First Advisor

Carl Abbott

Date of Publication


Document Type


Degree Name

Master of Urban Studies (M.U.S.) in Urban Studies


Urban Studies and Planning




Real covenants -- Oregon -- Portland



Physical Description

3, v, 115 leaves: plans 28 cm.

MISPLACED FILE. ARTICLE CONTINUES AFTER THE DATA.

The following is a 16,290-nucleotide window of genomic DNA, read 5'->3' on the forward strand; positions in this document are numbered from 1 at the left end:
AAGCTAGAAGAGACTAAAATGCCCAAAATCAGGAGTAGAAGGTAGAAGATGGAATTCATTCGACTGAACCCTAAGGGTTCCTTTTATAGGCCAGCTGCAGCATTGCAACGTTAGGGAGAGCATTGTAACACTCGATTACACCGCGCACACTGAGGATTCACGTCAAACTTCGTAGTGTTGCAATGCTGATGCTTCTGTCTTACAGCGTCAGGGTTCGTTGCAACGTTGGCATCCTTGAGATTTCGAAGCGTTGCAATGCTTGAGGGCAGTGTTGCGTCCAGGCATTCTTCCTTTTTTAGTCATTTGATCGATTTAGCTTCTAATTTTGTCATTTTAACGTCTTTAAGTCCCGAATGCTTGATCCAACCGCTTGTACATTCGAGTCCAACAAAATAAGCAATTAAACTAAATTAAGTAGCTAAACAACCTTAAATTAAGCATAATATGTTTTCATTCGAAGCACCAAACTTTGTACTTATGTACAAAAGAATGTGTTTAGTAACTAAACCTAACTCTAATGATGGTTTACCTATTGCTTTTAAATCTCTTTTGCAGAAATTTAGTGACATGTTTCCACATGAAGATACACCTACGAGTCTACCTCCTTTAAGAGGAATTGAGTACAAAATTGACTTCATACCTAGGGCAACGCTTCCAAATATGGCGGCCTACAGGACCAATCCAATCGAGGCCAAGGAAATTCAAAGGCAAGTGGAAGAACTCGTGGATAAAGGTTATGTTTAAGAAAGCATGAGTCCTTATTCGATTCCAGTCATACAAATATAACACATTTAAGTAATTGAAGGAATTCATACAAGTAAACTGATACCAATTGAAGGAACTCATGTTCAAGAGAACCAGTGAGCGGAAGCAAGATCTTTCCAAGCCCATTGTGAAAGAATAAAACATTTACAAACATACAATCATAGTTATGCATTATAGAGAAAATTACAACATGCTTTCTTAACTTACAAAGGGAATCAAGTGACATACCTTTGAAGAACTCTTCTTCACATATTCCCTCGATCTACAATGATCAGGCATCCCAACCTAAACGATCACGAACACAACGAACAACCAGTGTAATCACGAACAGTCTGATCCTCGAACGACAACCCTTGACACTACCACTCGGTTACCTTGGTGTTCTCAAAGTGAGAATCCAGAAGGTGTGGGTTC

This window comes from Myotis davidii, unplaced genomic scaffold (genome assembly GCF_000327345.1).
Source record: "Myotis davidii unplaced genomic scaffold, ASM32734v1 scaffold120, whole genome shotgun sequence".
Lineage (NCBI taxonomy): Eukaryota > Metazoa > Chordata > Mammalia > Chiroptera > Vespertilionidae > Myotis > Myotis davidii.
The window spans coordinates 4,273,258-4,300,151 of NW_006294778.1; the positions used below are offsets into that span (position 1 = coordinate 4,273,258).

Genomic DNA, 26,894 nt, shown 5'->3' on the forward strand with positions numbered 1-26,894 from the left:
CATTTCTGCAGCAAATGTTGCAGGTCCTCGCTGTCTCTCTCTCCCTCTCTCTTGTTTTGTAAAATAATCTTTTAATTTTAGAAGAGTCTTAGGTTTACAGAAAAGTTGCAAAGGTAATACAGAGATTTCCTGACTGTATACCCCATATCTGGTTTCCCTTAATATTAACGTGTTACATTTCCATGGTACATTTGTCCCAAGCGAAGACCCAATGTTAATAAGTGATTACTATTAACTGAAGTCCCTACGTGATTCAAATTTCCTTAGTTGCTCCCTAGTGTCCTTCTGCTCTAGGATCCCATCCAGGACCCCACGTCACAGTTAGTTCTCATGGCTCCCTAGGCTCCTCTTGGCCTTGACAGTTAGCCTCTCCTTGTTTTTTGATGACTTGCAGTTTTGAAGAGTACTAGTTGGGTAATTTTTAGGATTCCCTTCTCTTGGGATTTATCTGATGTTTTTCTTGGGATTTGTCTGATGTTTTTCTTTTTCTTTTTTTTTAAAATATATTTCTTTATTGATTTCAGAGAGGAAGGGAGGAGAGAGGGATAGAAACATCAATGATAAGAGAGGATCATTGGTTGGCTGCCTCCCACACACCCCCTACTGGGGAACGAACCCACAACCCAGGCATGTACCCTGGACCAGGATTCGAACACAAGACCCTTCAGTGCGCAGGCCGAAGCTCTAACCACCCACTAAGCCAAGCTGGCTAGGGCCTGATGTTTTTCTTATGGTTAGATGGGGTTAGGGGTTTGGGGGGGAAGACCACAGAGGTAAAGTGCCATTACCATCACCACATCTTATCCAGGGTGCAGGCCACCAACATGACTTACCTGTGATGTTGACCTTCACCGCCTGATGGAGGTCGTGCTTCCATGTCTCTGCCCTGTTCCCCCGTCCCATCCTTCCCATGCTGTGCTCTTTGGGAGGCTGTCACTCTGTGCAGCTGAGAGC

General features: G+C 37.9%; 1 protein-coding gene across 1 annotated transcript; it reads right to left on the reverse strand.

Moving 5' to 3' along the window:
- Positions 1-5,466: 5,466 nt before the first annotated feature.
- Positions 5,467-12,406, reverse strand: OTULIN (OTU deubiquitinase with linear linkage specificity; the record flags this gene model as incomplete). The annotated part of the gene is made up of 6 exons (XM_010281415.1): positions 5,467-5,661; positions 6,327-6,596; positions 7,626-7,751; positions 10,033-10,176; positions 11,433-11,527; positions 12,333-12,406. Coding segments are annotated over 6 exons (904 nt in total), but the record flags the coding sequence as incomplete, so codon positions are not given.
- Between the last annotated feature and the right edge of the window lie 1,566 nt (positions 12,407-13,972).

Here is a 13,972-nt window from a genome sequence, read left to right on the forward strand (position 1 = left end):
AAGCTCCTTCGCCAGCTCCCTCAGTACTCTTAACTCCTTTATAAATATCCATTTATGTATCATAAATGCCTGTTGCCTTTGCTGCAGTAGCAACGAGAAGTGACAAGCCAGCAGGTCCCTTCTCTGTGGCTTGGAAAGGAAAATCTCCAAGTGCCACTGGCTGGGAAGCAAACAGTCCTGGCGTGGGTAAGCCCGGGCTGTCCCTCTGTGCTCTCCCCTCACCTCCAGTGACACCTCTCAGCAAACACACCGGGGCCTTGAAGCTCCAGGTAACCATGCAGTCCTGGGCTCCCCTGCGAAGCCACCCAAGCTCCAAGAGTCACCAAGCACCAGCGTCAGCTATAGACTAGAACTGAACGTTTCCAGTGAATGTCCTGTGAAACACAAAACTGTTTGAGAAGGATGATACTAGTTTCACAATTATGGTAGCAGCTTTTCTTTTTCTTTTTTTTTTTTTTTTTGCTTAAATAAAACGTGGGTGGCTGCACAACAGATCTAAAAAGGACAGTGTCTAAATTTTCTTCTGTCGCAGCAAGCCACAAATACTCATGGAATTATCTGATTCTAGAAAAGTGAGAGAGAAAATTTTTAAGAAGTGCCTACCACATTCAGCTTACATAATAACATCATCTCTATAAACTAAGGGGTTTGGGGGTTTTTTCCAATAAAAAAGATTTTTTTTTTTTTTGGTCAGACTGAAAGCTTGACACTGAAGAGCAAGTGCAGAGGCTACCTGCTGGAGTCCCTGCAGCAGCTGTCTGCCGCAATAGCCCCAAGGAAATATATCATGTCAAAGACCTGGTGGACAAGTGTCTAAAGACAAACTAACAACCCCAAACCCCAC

Restrictive covenants (RCs) consist of legal language that is put in a land parcel deed by the subdivider of a subdivision at the time it is platted. The restrictions usually limit land use and require that the house constructed on the lot be of a certain cost. This thesis addresses four research questions: 1. Is the restrictive covenant (RC) minimum house cost amount directly related to the size of the housing? 2. Do differences in housing size translate into social status differences? 3. Do RCs create homogeneous areas of social status? 4. Are subdivisions with RCs less likely to decline in social status over time than subdivisions without RCs? The goal is to establish whether development limitations placed on residential land translate into a differentiated built environment and then into a differentiated social structure. I chose the area of SE Portland, Oregon from SE 20th-39th Avenues, SE Hawthorne Blvd to Harrison Street to test my hypothesis. First Multnomah County deed records were used to find out which subdivisions in the study area have Res and what their restrictions are. After that was completed I grouped the subdivisions or their respective blocks into five RC groups based on the range of minimum house costs found in their deeds. Data was collected once every ten years during the 1940- 80 period from the US Census was used to get the mean owner estimated value of houses and the percent owner occupied. The Polk Portland City Directory was also used to get the percent owner occupied as well as to get the occupation of each household sampled in the same years as the census. The occupation of each household head sampled was converted to a Duncan SES index score which was then compiled by RC group for every sample year. Finally data from the Multnomah County Assessor's office assessment roll was obtained for every house in the study area for such things as house size, year built, and the assessed value. Sales data from the study area over the last year was also analyzed to see how the different RC areas were priced. The results of the analysis of the study area support my basic hypothesis that RCs affect the built environment of residential areas which in turn influences social status. The size of the houses followed the anticipated pattern (the High RC group had the largest houses, the Low the smallest, etc.) as well as the assessed valuation, the estimated value from the census, and the sales data. The percent owner occupied was lower in the lower RC groups although the percentages stayed relatively constant over time. This indicates that, at least in this study area, RCs do not effect neighborhood decline by stabilizing owner occupancy rates. The final and most important indicator, social status, showed the same pattern as the other data did. Social status does indeed get less as the minimum cost requirements in the did so RCs influence the social structure of residential areas. Other residential areas need to be studied in Portland and other cities to see if these findings can be applied elsewhere. The methods I used in this thesis can provide, along with an examination of the actors involved in the subdivision process, important insights into the social differentiation of urban space.


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